This is collection of images from the wireless world. Click on any of the images to see a larger version of the picture.
Here are some views of cellular towers and sites. First, some cellular towers.
There's considerable controversy about the aesthetic appearance of cell towers. These next few shots are of a cell tower right in the middle of Santa Fe, New Mexico. This is a pretty quaint town and the zoning is directed toward preserving the Spanish colonial architecture. For example, you couldn't put a McDonald's in Santa Fe unless it was adobe and confirmed to numerous rules. This cell tower clearly doesn't fit in with this overall architectural philosophy!
Of course there are various "stealth" approaches to hiding cellular towers. Here are some disguised as trees and one doing double duty as a flagpole. Thanks to Clay Johnson in Florida for sharing these! The first frame is sort of a stereo pair. The one on the far right is an antenna that is becoming part of a church steeple that's being built.
Jim Barat captured this one in New Jersey:
Jim also found this collection. First there are three views of another "tree" along the road.
Now, let's hide a cell tower out in the open. Jim sent this shot of a highway sign also in New Jersey. See the panel?
Finally here are some views of the top of a cell tower from Jim:
This next group of pictures is from Katie O'Connor at Verizon Wireless. These are views of existing and proposed cellular installations in Vermont. Folks in Vermont are sensitive about the impact of cellular infrastructure on aesthetics and these views show the "before" and the "proposed" for some tower installations. The farm is in Ferrisburg and the industrial building is in South Burlington. In this sequence the "before" is on the left and the "proposed is on the right. Look carefully for the differences!
Here are some examples of cellular antennas attached to existing structures and towers.
These are some views of the base of the a cell tower. The cables leave the shelters on the left and right and go up through the hollow tower to the antennas at the top. The cables have special connectors on them and here's a view of a sample connector and some of the cable. The connectors cost about $600 each!
The next image is the building at the base of the tower. It contains RF transmitting and receiving equipment. The actual control and interface to the PSTN is located at a remote site. There is no telephone switching taking place at this location.
Finally, there is Global Positioning System (GPS) antenna at this cell site. At first this seems pretty silly: the cell site isn't going anywhere so why do you need a GPs system? This site uses GPs signals for accurate time generation which is critical for time division multiplexing operation.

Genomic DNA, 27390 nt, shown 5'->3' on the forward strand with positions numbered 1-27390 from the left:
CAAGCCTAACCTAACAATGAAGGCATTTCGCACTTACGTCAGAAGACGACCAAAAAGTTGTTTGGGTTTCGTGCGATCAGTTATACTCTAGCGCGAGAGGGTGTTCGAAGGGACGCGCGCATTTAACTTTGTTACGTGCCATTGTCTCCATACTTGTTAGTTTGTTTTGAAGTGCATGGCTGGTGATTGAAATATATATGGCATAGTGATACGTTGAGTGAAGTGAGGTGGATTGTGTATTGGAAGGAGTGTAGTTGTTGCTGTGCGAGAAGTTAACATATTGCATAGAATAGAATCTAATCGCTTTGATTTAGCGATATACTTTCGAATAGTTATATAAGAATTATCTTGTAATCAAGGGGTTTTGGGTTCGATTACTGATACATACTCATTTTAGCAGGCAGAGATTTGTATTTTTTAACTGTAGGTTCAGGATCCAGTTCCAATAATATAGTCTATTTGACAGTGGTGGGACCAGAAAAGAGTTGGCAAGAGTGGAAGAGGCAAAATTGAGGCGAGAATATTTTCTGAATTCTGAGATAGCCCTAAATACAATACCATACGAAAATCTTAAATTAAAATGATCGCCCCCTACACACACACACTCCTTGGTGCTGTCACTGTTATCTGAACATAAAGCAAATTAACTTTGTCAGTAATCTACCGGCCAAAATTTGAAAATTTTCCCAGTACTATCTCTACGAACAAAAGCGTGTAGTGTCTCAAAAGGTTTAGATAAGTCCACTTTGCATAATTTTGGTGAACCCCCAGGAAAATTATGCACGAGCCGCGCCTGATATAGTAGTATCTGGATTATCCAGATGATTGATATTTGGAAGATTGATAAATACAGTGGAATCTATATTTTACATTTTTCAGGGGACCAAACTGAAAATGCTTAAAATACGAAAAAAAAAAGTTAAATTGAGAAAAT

Microwave and fixed wireless communications are used to cover long distances where fiber optic cable isn't practical. This is a view of the microwave site on Monhegan Island off the coast of Maine. These dishes carry telephone calls back to the mainland about 10 miles away.
The next collection of photos is not strictly wireless but is related to Monhegan Island. First, there's the CO building that supports the island. As you can see it's not too big! Note the tower in the background. Next is the island power supply. In this particular case it would be too expensive to run power cables from the mainland to the island so there's a portable generator that runs the entire island. Note the "fuel tank". It's "wireless" in that there are no electrical cables to the mainland so I guess this can be considered to be a series of wireless pictures.
Here are some other views of antennas and microwave dishes.
This image is a microwave antenna on Vinalhaven Island also off the coast of Maine. It is used for telephone communications with the mainland.
Are are some other fixed wireless applications. There is a microwave system monitoring a dam in Arizona, a fire alarm box in Burlington, and an alarm antenna on a Champlain dormitory.
Commercial broadcasting creates special opportunities, ah, problems for RF applications. Commercial sites run high power that can overwhelm nearby equipment even if the operating frequencies are widely separated. These are images are of a commercial broadcast site on Mount Mansfield in Vermont.
You can't escape RF, even when you're on vacation. This next image is from a RV park in western Maryland. If your computer is equipped with an 802.11 card you can access the Internet. This is an example of good and bad news. The good news is that you can never be far from the Internet, even on vacation. The bad news is that you can never be far from the Internet, even on vacation.
The National Institute of Standards and Technology (NIST) maintains time standards for the US. Standard time signals are distributed in audio and digital format. Both kinds of signals are broadcast on short wave frequencies and through the Internet. Here are some images of the NIST broadcasting facility in Kauai, Hawaii. The call sign of this station is WWVH.
This section wouldn't be complete without a visit to my radio shack. I've been a licensed radio amateur since 1983 and hold the call N1CPP. The first image is the radio table in my basement workshop. There's a Kenwood 430S for HF operation, a Kenwood 7950 for 2-meters, a Collins R-388 receiver (for the BBC) and a Hammarlund HQ-180 receiver. There are several miscellaneous bits and pieces too include a digital packet radio controller. The other image is the Mosely TA-33 HF antenna out on my barn.
Satellite dishes round out this image collection.
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